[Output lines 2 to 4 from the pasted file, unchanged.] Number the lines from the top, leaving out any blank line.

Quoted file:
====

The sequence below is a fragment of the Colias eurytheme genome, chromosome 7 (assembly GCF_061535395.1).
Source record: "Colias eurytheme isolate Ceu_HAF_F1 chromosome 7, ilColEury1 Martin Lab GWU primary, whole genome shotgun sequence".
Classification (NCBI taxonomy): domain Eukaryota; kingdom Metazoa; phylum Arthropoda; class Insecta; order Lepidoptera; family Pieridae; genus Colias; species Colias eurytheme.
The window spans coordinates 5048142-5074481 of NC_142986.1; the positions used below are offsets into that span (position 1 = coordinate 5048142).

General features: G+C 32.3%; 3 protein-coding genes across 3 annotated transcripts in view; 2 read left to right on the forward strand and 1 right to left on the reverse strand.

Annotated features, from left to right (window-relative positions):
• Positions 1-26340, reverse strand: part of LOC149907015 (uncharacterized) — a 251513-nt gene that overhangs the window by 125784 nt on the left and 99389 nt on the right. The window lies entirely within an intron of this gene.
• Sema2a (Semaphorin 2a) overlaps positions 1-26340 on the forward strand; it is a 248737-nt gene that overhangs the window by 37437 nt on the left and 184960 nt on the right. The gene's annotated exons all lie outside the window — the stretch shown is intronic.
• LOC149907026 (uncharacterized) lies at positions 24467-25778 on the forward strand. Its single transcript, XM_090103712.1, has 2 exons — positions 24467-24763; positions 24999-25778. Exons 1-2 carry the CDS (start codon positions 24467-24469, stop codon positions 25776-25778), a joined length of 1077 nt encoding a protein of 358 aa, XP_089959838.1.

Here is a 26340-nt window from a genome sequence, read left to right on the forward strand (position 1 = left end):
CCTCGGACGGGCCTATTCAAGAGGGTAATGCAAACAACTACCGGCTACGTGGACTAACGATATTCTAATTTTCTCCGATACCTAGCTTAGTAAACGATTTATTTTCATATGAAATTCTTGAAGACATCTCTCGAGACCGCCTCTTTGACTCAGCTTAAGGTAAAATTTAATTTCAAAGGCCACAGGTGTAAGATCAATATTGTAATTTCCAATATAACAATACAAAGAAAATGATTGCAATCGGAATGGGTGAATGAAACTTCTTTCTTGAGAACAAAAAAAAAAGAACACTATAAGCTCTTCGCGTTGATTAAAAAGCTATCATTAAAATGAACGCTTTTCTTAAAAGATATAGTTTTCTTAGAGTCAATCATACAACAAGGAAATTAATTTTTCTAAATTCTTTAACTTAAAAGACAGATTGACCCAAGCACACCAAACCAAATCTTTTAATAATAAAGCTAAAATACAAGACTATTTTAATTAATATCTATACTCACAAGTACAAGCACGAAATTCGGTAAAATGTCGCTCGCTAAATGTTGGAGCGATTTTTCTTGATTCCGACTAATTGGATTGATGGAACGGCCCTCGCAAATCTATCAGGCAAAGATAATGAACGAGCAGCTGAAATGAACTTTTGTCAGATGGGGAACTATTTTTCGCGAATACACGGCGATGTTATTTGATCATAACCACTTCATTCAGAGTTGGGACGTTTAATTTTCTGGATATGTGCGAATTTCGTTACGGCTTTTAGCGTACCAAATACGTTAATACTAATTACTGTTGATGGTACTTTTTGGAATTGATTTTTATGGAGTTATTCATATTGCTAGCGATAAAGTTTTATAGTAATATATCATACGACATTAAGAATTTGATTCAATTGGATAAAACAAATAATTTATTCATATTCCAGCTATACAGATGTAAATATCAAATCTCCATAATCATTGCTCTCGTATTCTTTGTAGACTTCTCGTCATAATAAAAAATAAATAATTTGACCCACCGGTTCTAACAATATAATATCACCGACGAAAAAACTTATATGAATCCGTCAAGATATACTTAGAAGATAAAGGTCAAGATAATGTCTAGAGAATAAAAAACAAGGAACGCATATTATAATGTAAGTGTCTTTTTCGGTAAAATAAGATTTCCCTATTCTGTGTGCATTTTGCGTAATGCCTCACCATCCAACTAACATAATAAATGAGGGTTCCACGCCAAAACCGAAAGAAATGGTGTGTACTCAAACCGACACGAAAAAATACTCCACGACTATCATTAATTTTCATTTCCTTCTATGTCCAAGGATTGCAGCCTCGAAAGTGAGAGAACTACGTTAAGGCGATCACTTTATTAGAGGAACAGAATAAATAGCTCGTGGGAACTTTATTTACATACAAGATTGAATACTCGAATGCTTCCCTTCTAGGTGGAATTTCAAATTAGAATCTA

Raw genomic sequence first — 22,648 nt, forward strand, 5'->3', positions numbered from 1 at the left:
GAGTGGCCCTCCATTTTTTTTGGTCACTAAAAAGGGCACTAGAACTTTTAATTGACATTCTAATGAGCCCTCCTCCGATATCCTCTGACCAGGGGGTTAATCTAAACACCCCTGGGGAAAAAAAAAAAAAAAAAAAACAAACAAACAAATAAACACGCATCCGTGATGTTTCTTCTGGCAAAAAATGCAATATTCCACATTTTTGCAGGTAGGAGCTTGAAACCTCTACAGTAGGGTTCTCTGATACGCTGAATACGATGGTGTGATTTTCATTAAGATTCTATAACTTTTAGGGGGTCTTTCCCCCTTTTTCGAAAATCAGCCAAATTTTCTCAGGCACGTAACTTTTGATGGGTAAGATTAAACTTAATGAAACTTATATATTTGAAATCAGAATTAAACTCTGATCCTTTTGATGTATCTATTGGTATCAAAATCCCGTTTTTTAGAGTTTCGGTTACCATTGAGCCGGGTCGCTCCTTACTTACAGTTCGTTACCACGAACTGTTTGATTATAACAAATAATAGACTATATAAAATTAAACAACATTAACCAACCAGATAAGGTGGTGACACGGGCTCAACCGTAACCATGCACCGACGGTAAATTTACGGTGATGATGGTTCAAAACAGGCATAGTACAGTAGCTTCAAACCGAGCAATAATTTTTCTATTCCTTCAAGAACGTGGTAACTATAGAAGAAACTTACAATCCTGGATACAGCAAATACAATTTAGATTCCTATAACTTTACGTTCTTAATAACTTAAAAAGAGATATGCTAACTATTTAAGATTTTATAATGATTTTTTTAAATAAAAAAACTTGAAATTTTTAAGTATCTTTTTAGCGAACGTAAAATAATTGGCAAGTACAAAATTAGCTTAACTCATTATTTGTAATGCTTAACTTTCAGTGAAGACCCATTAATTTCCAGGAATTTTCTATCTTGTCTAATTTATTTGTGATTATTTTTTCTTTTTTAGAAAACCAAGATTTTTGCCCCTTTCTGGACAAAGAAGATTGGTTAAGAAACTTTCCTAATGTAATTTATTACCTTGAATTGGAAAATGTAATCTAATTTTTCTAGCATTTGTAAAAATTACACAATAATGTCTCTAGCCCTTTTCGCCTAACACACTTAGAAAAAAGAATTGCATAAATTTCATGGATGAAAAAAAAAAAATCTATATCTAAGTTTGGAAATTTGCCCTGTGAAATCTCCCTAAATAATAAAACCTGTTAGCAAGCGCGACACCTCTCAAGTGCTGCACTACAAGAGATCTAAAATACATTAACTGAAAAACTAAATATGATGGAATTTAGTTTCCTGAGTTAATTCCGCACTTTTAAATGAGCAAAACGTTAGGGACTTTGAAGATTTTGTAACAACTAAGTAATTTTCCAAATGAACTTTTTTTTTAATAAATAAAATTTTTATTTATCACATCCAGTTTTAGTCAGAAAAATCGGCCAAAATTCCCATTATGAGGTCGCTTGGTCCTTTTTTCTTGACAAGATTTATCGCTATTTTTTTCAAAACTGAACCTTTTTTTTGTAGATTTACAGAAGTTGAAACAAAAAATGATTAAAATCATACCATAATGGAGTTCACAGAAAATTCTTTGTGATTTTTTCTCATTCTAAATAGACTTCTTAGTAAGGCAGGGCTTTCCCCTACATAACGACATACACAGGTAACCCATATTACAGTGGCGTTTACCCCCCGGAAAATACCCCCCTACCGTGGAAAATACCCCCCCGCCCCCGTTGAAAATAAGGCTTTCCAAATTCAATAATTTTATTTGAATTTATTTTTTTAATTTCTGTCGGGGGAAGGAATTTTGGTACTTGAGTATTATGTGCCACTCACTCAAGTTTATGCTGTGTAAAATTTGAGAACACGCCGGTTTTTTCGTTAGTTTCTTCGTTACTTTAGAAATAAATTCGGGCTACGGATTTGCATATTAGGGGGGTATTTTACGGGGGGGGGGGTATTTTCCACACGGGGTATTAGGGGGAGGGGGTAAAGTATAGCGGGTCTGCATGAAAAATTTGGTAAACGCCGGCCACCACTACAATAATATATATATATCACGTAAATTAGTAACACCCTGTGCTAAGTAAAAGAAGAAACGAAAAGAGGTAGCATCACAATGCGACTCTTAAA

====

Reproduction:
Source record: "Colias eurytheme isolate Ceu_HAF_F1 chromosome 7, ilColEury1 Martin Lab GWU primary, whole genome shotgun sequence".
Classification (NCBI taxonomy): domain Eukaryota; kingdom Metazoa; phylum Arthropoda; class Insecta; order Lepidoptera; family Pieridae; genus Colias; species Colias eurytheme.
The window spans coordinates 5048142-5074481 of NC_142986.1; the positions used below are offsets into that span (position 1 = coordinate 5048142).